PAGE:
A devoutly religious woman has failed to stop an autopsy of her mother’s body, which was found earlier this week in a southern Tasmanian river.
Most important points:
- The body of 72-year-old Stella Joan Fraser was found in the River Ouse on June 8.
- Mrs Fraser’s daughter asked not to perform an autopsy, citing religious reasons
- Chief Justice Blow makes “very painful decision” to rule against the family
The body of Stella Joan Fraser, 72, was found on June 8 in the River Ouse in the Derwent Valley.
She had been reported missing to the police the day before.
Her daughter, Keturah Matepi Triffitt, filed a petition with the High Court of Tasmania in Hobart to stop an autopsy of her mother’s body on religious grounds.
“I’ll just leave this in God hands. Everyone knows what I felt in my heart,” she said.
Under Tasmania’s Coroners Act, 1995, if the coroner decides that an autopsy is necessary, the senior next of kin can file a petition with the Supreme Court not to perform the autopsy.
Ms. Triffitt told the Supreme Court that she and her mother were both devout Christians and believed in the sanctity of the human body, and should not be interfered with after death.
“She always said she didn’t agree with autopsies,” Ms. Triffitt said.
Missed church service is worrying
Mrs Fraser was last seen dining at the Lachlan Hotel in Ouse, four days before her body was found.
She has lived alone in the city since 2017.
Her daughter told the court she thought her mother had fallen while walking home and ended up in the reeds of the river, unable to get out.
Mrs. Triffitt said her mother would come on Saturday, the day after she was last seen, but her mother was not home when Mrs. Triffitt’s husband went to collect her.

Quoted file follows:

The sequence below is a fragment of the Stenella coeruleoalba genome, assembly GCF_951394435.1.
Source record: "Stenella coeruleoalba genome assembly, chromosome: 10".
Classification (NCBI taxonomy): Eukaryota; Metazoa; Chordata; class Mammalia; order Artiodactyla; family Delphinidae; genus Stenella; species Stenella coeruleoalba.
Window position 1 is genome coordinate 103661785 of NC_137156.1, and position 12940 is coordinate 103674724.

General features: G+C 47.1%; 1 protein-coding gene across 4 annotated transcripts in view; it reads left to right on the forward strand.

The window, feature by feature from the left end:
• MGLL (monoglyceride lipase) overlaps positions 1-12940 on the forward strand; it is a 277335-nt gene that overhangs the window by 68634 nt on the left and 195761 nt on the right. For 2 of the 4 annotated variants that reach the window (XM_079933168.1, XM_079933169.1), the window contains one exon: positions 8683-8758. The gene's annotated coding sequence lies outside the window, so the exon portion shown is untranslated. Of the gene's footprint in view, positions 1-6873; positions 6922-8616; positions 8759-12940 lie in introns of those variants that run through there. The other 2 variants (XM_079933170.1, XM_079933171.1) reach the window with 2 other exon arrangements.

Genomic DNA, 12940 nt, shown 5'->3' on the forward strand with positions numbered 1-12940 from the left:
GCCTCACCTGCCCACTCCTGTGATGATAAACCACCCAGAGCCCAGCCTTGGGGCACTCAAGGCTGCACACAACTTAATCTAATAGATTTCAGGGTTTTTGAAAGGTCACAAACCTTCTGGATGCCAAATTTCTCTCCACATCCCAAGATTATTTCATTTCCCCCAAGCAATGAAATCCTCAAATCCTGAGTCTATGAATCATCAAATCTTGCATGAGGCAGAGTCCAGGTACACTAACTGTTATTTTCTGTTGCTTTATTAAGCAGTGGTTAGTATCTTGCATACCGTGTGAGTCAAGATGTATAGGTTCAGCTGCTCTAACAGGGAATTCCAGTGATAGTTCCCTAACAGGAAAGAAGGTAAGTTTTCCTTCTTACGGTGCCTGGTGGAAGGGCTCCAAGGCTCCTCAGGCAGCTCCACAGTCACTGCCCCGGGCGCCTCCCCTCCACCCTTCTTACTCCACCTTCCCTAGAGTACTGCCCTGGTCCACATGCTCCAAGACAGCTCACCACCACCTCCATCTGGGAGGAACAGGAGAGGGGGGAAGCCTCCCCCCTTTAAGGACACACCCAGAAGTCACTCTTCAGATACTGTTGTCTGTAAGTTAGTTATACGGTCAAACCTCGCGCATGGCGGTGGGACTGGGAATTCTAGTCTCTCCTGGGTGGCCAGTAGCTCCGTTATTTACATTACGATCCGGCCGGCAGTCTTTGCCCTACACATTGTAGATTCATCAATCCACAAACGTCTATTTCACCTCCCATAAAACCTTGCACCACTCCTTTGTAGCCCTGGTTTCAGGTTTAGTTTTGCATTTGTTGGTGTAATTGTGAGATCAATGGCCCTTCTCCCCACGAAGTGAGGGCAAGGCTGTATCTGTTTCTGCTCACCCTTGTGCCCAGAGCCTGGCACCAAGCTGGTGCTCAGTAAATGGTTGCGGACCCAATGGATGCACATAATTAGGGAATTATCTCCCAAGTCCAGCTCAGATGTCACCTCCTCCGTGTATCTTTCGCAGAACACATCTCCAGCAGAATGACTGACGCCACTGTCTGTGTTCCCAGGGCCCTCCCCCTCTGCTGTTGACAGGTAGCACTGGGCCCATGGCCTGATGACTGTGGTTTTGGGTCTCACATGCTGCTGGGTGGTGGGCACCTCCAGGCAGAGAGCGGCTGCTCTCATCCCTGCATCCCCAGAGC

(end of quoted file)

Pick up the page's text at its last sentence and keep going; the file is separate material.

She also didn’t go to church on Sundays and missed her usual routine.
On Monday evening, the family reported her missing.
state forensic [athologist Doctor Donald Ritchie told the court that while he thought Mrs Triffitt’s belief about how her mother died was likely the case, it was important to rule out foul play.
He said the autopsy was necessary to determine what had occurred, and more specifically what didn’t.
“(It’s) important for the State to know what happened to your mother because she was vulnerable and (because of) her dementia,” he said.
Before the decision was handed down, Mrs Triffitt told the court: “If it’s God’s desire that will happen, I trust the Lord with it … I do pray things go the right way,” she said.
Autopsy deemed necessary
In the Supreme Court, Chief Justice Alan Blow said he had weighed up deeply held religious beliefs with a number of arguments advanced by the State’s crown counsel.
“Mrs Triffitt believes the body is precious to God and should not be cut up … [her] mother never had surgery,” he said.
“Like her mother, [she] believes that after death, God will make her mother’s body whole or perfect again.
“On the other hand [the] The state maintains that there is a possibility of foul play in this case and an autopsy is reasonably necessary to see if foul play can be ruled out,” he said.
Chief Justice Blow said that while foul play was highly unlikely, Mrs. Fraser was elderly, frail and in a public place.
He said failing to perform an autopsy could put an offender at risk of committing another offense.